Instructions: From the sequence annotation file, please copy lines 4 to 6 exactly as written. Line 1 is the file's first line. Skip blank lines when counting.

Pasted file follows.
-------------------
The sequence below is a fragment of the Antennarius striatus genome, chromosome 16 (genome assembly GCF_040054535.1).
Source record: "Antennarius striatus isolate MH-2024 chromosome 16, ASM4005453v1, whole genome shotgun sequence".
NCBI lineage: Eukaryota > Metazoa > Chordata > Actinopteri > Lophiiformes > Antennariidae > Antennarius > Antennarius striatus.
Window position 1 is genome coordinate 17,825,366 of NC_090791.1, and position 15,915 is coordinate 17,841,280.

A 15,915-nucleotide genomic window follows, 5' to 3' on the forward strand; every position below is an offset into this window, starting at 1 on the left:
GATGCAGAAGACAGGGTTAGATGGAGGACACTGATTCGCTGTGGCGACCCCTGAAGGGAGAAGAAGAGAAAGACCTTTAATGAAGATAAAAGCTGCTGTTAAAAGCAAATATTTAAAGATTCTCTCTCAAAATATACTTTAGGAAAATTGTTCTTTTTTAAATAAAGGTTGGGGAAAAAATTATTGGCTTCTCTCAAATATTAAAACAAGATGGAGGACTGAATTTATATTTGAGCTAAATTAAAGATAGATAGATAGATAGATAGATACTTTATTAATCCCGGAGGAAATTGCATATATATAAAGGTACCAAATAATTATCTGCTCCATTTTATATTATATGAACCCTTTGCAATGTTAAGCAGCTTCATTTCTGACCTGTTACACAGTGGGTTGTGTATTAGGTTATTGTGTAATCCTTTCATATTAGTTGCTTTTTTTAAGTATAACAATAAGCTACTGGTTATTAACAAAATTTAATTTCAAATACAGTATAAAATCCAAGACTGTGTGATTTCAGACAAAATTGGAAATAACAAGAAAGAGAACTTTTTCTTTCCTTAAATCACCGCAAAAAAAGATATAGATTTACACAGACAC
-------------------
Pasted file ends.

Window position 1 is genome coordinate 17,825,366 of NC_090791.1, and position 15,915 is coordinate 17,841,280.

A 15,915-nucleotide genomic window follows, 5' to 3' on the forward strand; every position below is an offset into this window, starting at 1 on the left:
GATGCAGAAGACAGGGTTAGATGGAGGACACTGATTCGCTGTGGCGACCCCTGAAGGGAGAAGAAGAGAAAGACCTTTAATGAAGATAAAAGCTGCTGTTAAAAGCAAATATTTAAAGATTCTCTCTCAAAATATACTTTAGGAAAATTGTTCTTTTTTAAATAAAGGTTGGGGAAAAAATTATTGGCTTCTCTCAAATATTAAAACAAGATGGAGGACTGAATTTATATTTGAGCTAAATTAAAGATAGATAGATAGATAGATAGATACTTTATTAATCCCGGAGGAAATTGCATATATATAAAGGTACCAAATAATTATCTGCTCCATTTTATATTATATGAACCCTTTGCAATGTTAAGCAGCTTCATTTCTGACCTGTTACACAGTGGGTTGTGTATTAGGTTATTGTGTAATCCTTTCATATTAGTTGCTTTTTTTAAGTATAACAATAAGCTACTGGTTATTAACAAAATTTAATTTCAAATACAGTATAAAATCCAAGACTGTGTGATTTCAGACAAAATTGGAAATAACAAGAAAGAGAACTTTTTCTTTCCTTAAATCACCGCAAAAAAAGATATAGATTTACACAGACAC